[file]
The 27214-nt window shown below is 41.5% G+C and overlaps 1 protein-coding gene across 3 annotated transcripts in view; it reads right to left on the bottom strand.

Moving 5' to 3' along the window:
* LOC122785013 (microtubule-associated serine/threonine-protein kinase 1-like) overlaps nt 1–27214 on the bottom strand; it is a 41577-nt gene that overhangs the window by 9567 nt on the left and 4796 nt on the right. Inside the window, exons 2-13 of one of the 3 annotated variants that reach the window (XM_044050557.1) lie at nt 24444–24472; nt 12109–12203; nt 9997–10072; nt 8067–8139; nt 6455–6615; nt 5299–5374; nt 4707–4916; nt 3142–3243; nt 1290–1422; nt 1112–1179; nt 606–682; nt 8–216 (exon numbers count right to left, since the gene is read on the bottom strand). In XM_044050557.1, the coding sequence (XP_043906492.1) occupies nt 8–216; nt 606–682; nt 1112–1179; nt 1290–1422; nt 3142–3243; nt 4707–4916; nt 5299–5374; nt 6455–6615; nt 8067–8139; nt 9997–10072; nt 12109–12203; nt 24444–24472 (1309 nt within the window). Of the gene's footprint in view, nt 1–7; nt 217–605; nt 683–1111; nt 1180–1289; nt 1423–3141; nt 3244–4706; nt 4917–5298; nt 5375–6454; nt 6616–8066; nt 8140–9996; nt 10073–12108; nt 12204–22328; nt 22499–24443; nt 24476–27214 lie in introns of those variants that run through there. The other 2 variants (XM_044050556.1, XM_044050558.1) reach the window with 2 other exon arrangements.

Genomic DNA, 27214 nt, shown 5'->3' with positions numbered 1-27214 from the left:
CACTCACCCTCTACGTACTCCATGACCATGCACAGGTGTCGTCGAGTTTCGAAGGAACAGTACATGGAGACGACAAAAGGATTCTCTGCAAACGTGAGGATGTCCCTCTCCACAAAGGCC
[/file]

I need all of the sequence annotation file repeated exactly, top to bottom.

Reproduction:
The 27214-nt window shown below is 41.5% G+C and overlaps 1 protein-coding gene across 3 annotated transcripts in view; it reads right to left on the bottom strand.

Moving 5' to 3' along the window:
* LOC122785013 (microtubule-associated serine/threonine-protein kinase 1-like) overlaps nt 1–27214 on the bottom strand; it is a 41577-nt gene that overhangs the window by 9567 nt on the left and 4796 nt on the right. Inside the window, exons 2-13 of one of the 3 annotated variants that reach the window (XM_044050557.1) lie at nt 24444–24472; nt 12109–12203; nt 9997–10072; nt 8067–8139; nt 6455–6615; nt 5299–5374; nt 4707–4916; nt 3142–3243; nt 1290–1422; nt 1112–1179; nt 606–682; nt 8–216 (exon numbers count right to left, since the gene is read on the bottom strand). In XM_044050557.1, the coding sequence (XP_043906492.1) occupies nt 8–216; nt 606–682; nt 1112–1179; nt 1290–1422; nt 3142–3243; nt 4707–4916; nt 5299–5374; nt 6455–6615; nt 8067–8139; nt 9997–10072; nt 12109–12203; nt 24444–24472 (1309 nt within the window). Of the gene's footprint in view, nt 1–7; nt 217–605; nt 683–1111; nt 1180–1289; nt 1423–3141; nt 3244–4706; nt 4917–5298; nt 5375–6454; nt 6616–8066; nt 8140–9996; nt 10073–12108; nt 12204–22328; nt 22499–24443; nt 24476–27214 lie in introns of those variants that run through there. The other 2 variants (XM_044050556.1, XM_044050558.1) reach the window with 2 other exon arrangements.

Genomic DNA, 27214 nt, shown 5'->3' with positions numbered 1-27214 from the left:
CACTCACCCTCTACGTACTCCATGACCATGCACAGGTGTCGTCGAGTTTCGAAGGAACAGTACATGGAGACGACAAAAGGATTCTCTGCAAACGTGAGGATGTCCCTCTCCACAAAGGCC